Lenny (00:43:14):

Both would be most excellent.

Arielle Jackson (00:43:16):

So a good purpose, it explains the change you want to see in the world irrespective of financial gain. So people often get hung up on mission and vision and values and all this stuff. And values are fine. They're internal. I'm not going to talk about those today, but I don't care about mission and vision. I just want one thing because people can only remember one thing and it's your purpose and it's why you do what you do. And when you articulate this really well, it helps you make company decisions, it exists on a 10 year frame. So everything we talk about with product positioning, it's pretty malleable. It exists on an 18 month frame if you're a early stage company, so it can evolve, whereas your purpose is pretty much going to stay the same for 10 years. It's that north star.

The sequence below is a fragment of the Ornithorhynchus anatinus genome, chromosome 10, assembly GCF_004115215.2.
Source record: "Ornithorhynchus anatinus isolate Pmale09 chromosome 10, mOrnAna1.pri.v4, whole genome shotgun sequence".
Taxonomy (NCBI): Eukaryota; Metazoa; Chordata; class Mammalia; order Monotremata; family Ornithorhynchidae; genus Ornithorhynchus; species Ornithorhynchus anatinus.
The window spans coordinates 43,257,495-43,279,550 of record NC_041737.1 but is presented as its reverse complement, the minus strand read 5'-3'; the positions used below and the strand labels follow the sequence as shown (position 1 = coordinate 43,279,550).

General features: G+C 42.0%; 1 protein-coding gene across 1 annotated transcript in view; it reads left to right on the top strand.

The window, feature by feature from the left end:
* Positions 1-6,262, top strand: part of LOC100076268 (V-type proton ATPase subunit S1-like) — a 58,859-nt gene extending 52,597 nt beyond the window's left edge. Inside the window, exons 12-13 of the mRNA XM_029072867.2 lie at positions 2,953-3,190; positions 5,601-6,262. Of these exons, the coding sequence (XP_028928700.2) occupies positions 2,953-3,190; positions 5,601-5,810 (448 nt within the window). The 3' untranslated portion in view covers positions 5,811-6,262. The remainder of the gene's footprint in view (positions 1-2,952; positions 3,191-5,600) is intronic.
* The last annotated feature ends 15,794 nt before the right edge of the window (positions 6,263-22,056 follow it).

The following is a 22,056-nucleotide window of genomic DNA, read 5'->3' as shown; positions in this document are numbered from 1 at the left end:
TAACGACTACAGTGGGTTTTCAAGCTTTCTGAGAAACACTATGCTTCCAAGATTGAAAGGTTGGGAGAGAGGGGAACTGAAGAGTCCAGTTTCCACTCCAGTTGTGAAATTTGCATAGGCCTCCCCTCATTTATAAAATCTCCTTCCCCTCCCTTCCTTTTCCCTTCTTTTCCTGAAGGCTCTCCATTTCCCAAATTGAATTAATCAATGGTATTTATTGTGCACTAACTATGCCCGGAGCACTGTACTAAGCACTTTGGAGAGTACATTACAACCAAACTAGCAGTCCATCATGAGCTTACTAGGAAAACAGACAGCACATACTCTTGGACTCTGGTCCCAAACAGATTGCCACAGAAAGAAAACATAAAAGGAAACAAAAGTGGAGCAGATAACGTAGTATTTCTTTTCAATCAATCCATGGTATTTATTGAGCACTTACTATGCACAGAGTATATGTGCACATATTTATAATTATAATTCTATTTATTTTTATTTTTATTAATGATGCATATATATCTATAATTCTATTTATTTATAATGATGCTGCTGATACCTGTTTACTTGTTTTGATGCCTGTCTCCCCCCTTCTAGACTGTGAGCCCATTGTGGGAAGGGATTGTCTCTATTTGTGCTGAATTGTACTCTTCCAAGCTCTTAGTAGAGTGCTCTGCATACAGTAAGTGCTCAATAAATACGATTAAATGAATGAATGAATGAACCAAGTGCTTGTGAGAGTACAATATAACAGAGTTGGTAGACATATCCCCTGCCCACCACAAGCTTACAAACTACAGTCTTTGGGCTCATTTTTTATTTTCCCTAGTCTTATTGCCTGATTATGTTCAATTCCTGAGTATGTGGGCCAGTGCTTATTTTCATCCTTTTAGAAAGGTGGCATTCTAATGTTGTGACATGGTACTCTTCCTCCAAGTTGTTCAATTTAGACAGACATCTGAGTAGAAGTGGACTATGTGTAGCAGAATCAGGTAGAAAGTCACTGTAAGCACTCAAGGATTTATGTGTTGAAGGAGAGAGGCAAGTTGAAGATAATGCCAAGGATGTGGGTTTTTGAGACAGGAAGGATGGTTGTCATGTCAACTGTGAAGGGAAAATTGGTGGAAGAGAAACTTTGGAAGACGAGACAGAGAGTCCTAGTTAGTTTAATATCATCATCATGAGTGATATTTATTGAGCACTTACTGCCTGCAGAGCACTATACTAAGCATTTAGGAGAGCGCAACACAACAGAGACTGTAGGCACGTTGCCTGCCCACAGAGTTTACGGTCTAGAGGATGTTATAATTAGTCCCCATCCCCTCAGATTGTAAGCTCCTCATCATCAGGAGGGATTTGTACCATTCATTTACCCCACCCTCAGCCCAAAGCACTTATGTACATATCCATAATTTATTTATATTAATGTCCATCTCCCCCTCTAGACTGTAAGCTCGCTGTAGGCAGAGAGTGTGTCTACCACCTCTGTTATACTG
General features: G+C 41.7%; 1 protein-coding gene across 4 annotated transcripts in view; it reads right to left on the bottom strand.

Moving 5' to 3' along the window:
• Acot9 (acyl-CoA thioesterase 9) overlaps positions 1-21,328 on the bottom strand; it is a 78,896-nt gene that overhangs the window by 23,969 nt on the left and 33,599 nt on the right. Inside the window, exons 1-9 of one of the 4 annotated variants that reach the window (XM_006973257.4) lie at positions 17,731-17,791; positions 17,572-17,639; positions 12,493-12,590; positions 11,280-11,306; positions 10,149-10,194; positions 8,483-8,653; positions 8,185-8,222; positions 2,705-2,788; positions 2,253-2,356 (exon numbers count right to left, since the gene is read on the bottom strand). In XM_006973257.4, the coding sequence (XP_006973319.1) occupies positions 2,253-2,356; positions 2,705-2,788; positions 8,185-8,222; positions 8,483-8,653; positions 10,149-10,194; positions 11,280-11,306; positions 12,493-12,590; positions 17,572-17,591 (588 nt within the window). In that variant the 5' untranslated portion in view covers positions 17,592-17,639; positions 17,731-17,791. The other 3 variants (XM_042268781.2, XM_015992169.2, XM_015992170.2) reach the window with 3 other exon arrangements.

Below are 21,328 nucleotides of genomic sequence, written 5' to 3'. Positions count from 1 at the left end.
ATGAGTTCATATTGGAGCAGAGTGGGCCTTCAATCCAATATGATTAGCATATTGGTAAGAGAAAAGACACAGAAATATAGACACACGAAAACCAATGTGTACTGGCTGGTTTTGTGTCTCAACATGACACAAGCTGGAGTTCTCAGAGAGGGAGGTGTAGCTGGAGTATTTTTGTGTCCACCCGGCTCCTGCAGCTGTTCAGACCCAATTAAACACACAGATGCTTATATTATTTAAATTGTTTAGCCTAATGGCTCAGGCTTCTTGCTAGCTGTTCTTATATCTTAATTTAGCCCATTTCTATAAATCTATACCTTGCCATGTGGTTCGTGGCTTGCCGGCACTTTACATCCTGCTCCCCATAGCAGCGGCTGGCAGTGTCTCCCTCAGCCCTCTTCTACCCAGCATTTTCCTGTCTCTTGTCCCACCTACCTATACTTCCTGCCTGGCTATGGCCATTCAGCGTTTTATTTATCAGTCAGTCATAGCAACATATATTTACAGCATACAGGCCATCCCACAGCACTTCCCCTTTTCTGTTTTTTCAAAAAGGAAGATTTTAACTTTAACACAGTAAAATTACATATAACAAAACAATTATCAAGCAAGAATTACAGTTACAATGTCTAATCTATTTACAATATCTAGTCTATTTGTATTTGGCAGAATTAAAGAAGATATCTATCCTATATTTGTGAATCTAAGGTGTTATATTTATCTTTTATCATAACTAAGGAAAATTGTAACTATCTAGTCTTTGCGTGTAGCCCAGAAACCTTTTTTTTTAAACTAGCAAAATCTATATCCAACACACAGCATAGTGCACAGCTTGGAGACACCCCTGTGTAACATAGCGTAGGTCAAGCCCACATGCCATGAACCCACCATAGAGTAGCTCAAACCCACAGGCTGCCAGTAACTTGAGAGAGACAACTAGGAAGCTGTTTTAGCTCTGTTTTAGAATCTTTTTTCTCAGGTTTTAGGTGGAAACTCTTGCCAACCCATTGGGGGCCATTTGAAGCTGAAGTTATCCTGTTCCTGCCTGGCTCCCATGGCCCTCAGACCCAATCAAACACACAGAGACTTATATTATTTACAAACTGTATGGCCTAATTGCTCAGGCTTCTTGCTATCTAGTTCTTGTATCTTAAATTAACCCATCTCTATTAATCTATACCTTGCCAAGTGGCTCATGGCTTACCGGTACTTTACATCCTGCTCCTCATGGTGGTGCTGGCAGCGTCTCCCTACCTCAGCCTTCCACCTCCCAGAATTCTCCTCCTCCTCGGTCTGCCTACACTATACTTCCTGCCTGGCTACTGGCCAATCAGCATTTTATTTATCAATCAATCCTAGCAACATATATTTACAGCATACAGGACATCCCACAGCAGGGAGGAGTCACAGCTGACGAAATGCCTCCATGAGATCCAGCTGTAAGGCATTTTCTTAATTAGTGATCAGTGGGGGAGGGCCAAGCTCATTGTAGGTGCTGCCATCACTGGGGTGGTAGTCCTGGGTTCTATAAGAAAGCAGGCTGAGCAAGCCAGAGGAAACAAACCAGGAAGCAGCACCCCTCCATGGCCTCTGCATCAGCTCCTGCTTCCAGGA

Arielle Jackson (00:44:03):

And it helps align people in the company and it helps the public want you to win. I worked at Google right out of grad school and Google's purpose was to organize the world's information and make it universally accessible and useful. And I thought every company had a purpose that everyone at the company knew. I just thought that was my first real job. It turns out that's not true. And Google's actually been amazing at this. I had a person in my last cohort who had recently left Google when they were like, I don't know, 80 or a hundred thousand people. He said everyone still can say that. That's amazing. But I joined, it was like 1400 people. And by the time of your first day, you already knew that. It was part of your hiring process.